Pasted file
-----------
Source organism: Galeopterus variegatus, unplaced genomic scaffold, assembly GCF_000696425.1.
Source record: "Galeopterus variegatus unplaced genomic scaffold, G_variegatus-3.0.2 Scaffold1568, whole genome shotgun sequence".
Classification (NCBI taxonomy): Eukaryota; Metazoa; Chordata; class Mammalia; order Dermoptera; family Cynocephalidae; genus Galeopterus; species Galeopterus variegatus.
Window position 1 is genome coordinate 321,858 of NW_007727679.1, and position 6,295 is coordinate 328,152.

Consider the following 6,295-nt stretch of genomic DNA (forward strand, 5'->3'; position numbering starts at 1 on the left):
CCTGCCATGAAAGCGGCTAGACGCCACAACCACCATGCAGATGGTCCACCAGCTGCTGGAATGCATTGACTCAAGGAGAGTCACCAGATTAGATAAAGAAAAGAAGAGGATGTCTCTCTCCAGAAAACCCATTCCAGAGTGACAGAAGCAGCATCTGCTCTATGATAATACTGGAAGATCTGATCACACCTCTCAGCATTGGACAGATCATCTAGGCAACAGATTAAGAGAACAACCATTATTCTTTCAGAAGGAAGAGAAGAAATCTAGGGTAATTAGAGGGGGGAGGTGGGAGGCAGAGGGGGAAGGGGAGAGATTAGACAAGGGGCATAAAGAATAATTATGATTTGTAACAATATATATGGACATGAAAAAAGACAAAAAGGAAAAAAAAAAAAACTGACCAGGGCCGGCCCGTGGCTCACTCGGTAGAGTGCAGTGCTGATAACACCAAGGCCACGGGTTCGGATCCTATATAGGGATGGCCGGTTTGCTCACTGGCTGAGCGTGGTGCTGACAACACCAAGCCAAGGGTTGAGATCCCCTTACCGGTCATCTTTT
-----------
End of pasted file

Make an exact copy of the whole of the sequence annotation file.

Source organism: Galeopterus variegatus, unplaced genomic scaffold, assembly GCF_000696425.1.
Source record: "Galeopterus variegatus unplaced genomic scaffold, G_variegatus-3.0.2 Scaffold1568, whole genome shotgun sequence".
Classification (NCBI taxonomy): Eukaryota; Metazoa; Chordata; class Mammalia; order Dermoptera; family Cynocephalidae; genus Galeopterus; species Galeopterus variegatus.
Window position 1 is genome coordinate 321,858 of NW_007727679.1, and position 6,295 is coordinate 328,152.

Consider the following 6,295-nt stretch of genomic DNA (forward strand, 5'->3'; position numbering starts at 1 on the left):
CCTGCCATGAAAGCGGCTAGACGCCACAACCACCATGCAGATGGTCCACCAGCTGCTGGAATGCATTGACTCAAGGAGAGTCACCAGATTAGATAAAGAAAAGAAGAGGATGTCTCTCTCCAGAAAACCCATTCCAGAGTGACAGAAGCAGCATCTGCTCTATGATAATACTGGAAGATCTGATCACACCTCTCAGCATTGGACAGATCATCTAGGCAACAGATTAAGAGAACAACCATTATTCTTTCAGAAGGAAGAGAAGAAATCTAGGGTAATTAGAGGGGGGAGGTGGGAGGCAGAGGGGGAAGGGGAGAGATTAGACAAGGGGCATAAAGAATAATTATGATTTGTAACAATATATATGGACATGAAAAAAGACAAAAAGGAAAAAAAAAAAAACTGACCAGGGCCGGCCCGTGGCTCACTCGGTAGAGTGCAGTGCTGATAACACCAAGGCCACGGGTTCGGATCCTATATAGGGATGGCCGGTTTGCTCACTGGCTGAGCGTGGTGCTGACAACACCAAGCCAAGGGTTGAGATCCCCTTACCGGTCATCTTTT